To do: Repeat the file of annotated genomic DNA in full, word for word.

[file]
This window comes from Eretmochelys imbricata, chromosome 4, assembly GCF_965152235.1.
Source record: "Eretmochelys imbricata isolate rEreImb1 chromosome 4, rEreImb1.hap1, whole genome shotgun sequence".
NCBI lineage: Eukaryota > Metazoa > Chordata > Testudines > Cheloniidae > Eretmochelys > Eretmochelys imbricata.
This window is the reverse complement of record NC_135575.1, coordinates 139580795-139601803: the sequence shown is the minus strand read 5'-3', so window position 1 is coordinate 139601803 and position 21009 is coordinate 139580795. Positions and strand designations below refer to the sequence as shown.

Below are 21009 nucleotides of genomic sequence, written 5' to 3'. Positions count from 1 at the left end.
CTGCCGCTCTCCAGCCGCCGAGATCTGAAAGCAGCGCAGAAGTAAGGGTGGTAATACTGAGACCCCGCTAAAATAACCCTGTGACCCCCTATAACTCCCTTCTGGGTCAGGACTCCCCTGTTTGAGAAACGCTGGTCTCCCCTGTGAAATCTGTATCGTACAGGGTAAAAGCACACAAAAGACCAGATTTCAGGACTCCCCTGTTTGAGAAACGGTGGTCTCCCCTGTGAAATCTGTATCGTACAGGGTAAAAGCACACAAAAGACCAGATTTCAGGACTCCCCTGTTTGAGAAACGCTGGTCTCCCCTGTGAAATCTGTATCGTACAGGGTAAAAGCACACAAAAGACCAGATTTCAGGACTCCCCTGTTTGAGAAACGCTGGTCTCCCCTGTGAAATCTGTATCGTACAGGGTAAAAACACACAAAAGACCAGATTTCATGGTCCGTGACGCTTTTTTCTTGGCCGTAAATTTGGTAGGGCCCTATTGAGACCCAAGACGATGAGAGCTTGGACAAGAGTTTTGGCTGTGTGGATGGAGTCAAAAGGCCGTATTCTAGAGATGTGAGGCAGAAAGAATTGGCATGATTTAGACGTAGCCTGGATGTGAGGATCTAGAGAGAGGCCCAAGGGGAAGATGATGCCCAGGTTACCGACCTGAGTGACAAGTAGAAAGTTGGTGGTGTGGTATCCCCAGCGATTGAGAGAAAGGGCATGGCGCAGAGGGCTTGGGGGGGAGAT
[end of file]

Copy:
This window comes from Eretmochelys imbricata, chromosome 4, assembly GCF_965152235.1.
Source record: "Eretmochelys imbricata isolate rEreImb1 chromosome 4, rEreImb1.hap1, whole genome shotgun sequence".
NCBI lineage: Eukaryota > Metazoa > Chordata > Testudines > Cheloniidae > Eretmochelys > Eretmochelys imbricata.
This window is the reverse complement of record NC_135575.1, coordinates 139580795-139601803: the sequence shown is the minus strand read 5'-3', so window position 1 is coordinate 139601803 and position 21009 is coordinate 139580795. Positions and strand designations below refer to the sequence as shown.

Below are 21009 nucleotides of genomic sequence, written 5' to 3'. Positions count from 1 at the left end.
CTGCCGCTCTCCAGCCGCCGAGATCTGAAAGCAGCGCAGAAGTAAGGGTGGTAATACTGAGACCCCGCTAAAATAACCCTGTGACCCCCTATAACTCCCTTCTGGGTCAGGACTCCCCTGTTTGAGAAACGCTGGTCTCCCCTGTGAAATCTGTATCGTACAGGGTAAAAGCACACAAAAGACCAGATTTCAGGACTCCCCTGTTTGAGAAACGGTGGTCTCCCCTGTGAAATCTGTATCGTACAGGGTAAAAGCACACAAAAGACCAGATTTCAGGACTCCCCTGTTTGAGAAACGCTGGTCTCCCCTGTGAAATCTGTATCGTACAGGGTAAAAGCACACAAAAGACCAGATTTCAGGACTCCCCTGTTTGAGAAACGCTGGTCTCCCCTGTGAAATCTGTATCGTACAGGGTAAAAACACACAAAAGACCAGATTTCATGGTCCGTGACGCTTTTTTCTTGGCCGTAAATTTGGTAGGGCCCTATTGAGACCCAAGACGATGAGAGCTTGGACAAGAGTTTTGGCTGTGTGGATGGAGTCAAAAGGCCGTATTCTAGAGATGTGAGGCAGAAAGAATTGGCATGATTTAGACGTAGCCTGGATGTGAGGATCTAGAGAGAGGCCCAAGGGGAAGATGATGCCCAGGTTACCGACCTGAGTGACAAGTAGAAAGTTGGTGGTGTGGTATCCCCAGCGATTGAGAGAAAGGGCATGGCGCAGAGGGCTTGGGGGGGAGAT